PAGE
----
Breaking News Bar
posted: 1/5/2014 6:14 AM

Trust your perceptions and make choices accordingly

hello
Success - Article sent! close
 
 

Q. I've been in a relationship for three years with a wonderful man. At the beginning, I was deliriously happy. Recently, though, my boyfriend is acting differently toward me -- more withdrawn, needing more space, etc. I consider myself a fairly perceptive person, and so I mentioned this to him, suspecting there was just something small we needed to work on and everything would be fine. He swears there's nothing wrong. I still think there likely is, but I also realize that continually asking him what is wrong will only make things worse.

But I don't know how to get rid of the feeling of being insecure -- and now when he says no to hanging out, I've started to feel anxious and sometimes even a little hurt (which I realize is silly). And I think he's starting to notice. Help!

Order Reprint Print Article
 
Interested in reusing this article?
Custom reprints are a powerful and strategic way to share your article with customers, employees and prospects.
The YGS Group provides digital and printed reprint services for Daily Herald. Complete the form to the right and a reprint consultant will contact you to discuss how you can reuse this article.
Need more information about reprints? Visit our Reprints Section for more details.

Contact information ( * required )

Success - request sent close

A. You can be insecure and perceptive, when you notice your relationship is no longer what you count on it to be.

It's also OK to be concerned; in fact, writing off your hurt feelings as "silly" is so self-negating that I wonder if you do that reflexively, a bookend to needing to declare your perceptiveness. If you're upset over every little thing then, sure, look inward -- but your boyfriend has started brushing you off. Why isn't it a given that you'd notice, and hurt?

I'd go further and call it useful. Negative feelings are our alarm system. Show someone what upsets you, how often you're upset and what you do to address these things, and you'll serve up a pretty accurate measure of your emotional health.

Asking your boyfriend was a good way to handle his upsetting behavior change -- until asking didn't resolve anything. From there, you've chosen to do nothing about your distress except flog yourself for showing it. That's unhealthy, and you have the anxiety to prove it (another emotional alarm).

To get onto a more productive path, chuck the self-doubt. You've noticed something, so it's real, so concern is valid. Just giving yourself that much can help appreciably.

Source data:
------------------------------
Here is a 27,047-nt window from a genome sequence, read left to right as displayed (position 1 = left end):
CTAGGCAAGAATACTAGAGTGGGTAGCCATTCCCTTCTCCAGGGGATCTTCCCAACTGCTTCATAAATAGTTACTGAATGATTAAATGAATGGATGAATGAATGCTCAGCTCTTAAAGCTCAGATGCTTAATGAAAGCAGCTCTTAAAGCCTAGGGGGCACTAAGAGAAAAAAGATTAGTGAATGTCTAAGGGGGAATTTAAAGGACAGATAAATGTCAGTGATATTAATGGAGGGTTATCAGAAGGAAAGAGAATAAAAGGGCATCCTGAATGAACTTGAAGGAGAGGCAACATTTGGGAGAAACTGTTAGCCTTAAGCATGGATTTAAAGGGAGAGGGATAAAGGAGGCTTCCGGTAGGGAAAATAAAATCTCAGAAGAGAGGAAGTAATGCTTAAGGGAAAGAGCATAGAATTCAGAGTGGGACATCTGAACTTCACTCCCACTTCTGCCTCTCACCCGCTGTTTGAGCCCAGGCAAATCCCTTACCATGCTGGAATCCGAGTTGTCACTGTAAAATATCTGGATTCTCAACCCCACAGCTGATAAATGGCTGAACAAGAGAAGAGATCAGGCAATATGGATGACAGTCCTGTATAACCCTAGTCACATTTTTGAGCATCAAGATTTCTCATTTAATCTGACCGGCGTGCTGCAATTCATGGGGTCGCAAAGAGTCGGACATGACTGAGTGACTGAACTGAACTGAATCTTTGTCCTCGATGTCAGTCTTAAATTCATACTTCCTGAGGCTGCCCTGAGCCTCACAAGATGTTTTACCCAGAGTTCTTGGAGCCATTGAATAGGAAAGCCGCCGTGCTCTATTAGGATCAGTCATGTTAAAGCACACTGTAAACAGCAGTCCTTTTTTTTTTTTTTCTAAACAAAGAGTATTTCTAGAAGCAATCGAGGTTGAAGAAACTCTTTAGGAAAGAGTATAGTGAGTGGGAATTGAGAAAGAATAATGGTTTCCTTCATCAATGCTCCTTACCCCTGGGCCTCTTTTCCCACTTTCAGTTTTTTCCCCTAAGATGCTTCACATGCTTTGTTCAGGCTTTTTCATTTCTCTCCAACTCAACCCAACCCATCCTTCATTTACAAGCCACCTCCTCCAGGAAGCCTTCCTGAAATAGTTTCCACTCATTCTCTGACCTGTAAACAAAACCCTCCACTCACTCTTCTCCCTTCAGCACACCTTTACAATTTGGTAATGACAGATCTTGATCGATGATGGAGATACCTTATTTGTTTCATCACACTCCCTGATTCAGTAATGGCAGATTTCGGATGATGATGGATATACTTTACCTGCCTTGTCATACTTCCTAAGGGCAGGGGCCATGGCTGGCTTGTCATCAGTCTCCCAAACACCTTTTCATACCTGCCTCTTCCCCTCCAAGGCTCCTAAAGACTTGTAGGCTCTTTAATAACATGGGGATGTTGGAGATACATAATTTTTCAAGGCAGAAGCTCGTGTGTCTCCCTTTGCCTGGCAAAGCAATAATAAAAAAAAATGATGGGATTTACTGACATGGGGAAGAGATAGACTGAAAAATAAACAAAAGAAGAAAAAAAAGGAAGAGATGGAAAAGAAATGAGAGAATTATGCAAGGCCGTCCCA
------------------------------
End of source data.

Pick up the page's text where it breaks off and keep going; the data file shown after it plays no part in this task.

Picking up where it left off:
Next, recognize that a real change in his behavior warrants a real change in yours. Since your choices are acceptance or action, weigh these accordingly:

(1) Straight-up acceptance. Change your "I'm going to shut up in case my anxiety costs me the relationship" approach to "I realize something's up, I don't know what yet, but surely I will soon enough." The latter includes both acceptance and self-assurance, and therefore a sense of control.

(2) Hedged acceptance. While you wait to see what develops, take some action by putting to good use whatever time you're suddenly not spending with him. Those delirious hours and years with partners come from somewhere, usually from interests you pursued while single but that your partner doesn't share. Re-engage with one or two you dropped. If your boyfriend is withdrawing for reasons unrelated to you or just evolving naturally out of the shmoopie phase, then renewed interests will help you absorb such ebbs and flows more smoothly. And if your boyfriend is falling out of love with you, then these interests will help cushion your fall. Win-win.

(3) Straight-up action. Recognize you have all the information you need, and decide for yourself where the relationship stands. He "swears there's nothing wrong," but you believe his actions and your perceptions more than you do his words -- yet you haven't broken up with him. His words + actions + your perceptions + actions = four big pieces of information. Put them together, and what do you see?

I realize you just want him to either go back to the old way or explain the new one, but sometimes people don't grant us that favor, or are themselves too confused to. In these cases, all good options involve trusting ourselves -- or learning to, ASAP.

Q. How do you handle a friend who repeatedly suggests you eat food that contains gluten, when eating it gives you mild to severe discomfort for 72 hours?

When we meet for coffee, she always asks if I am going to purchase a muffin or cookie. I say I am gluten-sensitive. Recently at lunch she was prodding me to have noodles. I again calmly tell her I am gluten-sensitive. The last straw was when she invited me to a bake sale for her friend's choral group.

I am getting to the point that I don't want to see her anymore. Aren't her actions akin to inviting an alcoholic to a wine-tasting?

A. Certainly you can ask her this yourself. And, certainly, some people take perverse and mind-boggling pleasure in pushing the forbidden on others.

If that's her thing, then good riddance. But, before you bail: You know she's a bull. Why do you keep flapping red capes?

Try replacing "I am gluten-sensitive" with, "No thanks." Then, as needed, "Really?" -- just for the pushiness, though. Specifics merely distract.

• Email Carolyn at tellme@washpost.com, or chat with her online at 11 a.m. each Friday at www.washingtonpost.com.

Share this page
Comments ()
Guidelines: Keep it civil and on topic; no profanity, vulgarity, slurs or personal attacks. People who harass others or joke about tragedies will be blocked. If a comment violates these standards or our terms of service, click the X in the upper right corner of the comment box. To find our more, read our FAQ.
    help here